In a visit to Chile in January, he accused Karadima’s victims of peddling “slander” and publicly supported Juan Barros, a Chilean bishop who faces accusations that he witnessed abuse by Karadima and did nothing to stop it.
A month later, Francis sent an investigator to talk to those victims.
In Cruz’s view, the pope realized the church was in danger of losing more followers if he failed to act.
The first indication of that came when fewer people than expected turned out for his visit to Chile. Another wake-up call came later that month when U.S. Cardinal Sean O’Malley said Francis’ “slander” accusation had created “great pain” for the victims.
After the 2,300-page investigative report was completed — its conclusions have not been made public — Francis invited Cruz and two other Karadima victims to meet with him in Rome.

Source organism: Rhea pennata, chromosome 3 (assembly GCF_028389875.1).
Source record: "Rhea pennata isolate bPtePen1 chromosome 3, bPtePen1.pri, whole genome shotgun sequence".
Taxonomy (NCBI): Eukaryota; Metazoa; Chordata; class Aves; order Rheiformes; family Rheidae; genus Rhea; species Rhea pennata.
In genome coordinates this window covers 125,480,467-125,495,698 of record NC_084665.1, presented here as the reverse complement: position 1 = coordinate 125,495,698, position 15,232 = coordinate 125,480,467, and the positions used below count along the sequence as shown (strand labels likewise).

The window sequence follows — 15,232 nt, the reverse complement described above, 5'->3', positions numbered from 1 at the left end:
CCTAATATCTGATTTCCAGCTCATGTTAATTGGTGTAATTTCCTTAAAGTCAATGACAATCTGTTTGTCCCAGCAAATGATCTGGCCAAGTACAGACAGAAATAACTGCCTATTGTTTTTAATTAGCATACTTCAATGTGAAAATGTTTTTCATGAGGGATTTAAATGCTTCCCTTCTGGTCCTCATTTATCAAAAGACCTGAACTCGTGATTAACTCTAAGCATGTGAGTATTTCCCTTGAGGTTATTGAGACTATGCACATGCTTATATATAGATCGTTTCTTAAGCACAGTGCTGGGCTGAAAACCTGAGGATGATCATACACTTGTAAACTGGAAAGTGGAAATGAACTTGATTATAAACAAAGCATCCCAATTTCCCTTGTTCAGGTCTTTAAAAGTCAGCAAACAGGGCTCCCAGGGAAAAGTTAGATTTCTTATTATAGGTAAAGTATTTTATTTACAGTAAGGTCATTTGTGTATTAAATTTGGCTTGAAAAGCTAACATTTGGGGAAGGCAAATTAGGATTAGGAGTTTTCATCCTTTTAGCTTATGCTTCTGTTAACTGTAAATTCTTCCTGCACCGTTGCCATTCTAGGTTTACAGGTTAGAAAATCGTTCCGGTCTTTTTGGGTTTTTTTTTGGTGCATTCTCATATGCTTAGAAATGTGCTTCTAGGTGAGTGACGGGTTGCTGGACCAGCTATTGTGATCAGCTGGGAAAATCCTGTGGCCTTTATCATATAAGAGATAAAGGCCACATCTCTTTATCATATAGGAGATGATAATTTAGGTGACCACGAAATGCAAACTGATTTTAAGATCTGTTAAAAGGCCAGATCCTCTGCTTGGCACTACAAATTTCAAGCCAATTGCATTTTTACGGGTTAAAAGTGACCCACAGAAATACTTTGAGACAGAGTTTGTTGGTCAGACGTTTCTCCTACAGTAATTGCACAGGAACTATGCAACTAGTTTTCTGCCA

Cruz said that he told Francis: “You could be the most amazing pope in the world if you stop this.”
“I think he was listening,” Cruz said.
Two weeks after the meeting, the pope met with Chile’s bishops and accused them of destroying evidence of abuse and putting church investigators under pressure to play down accusations.
Not only did that spur the bishops to offer their resignations, it also prompted calls for the Vatican to revive plans to create a tribunal within the church to punish bishops for covering up abuse. The pope dropped the plan in 2016, promising instead to beef up existing procedures for sanctioning bishops. Critics accused the pope of bowing to pressure from other Vatican officials.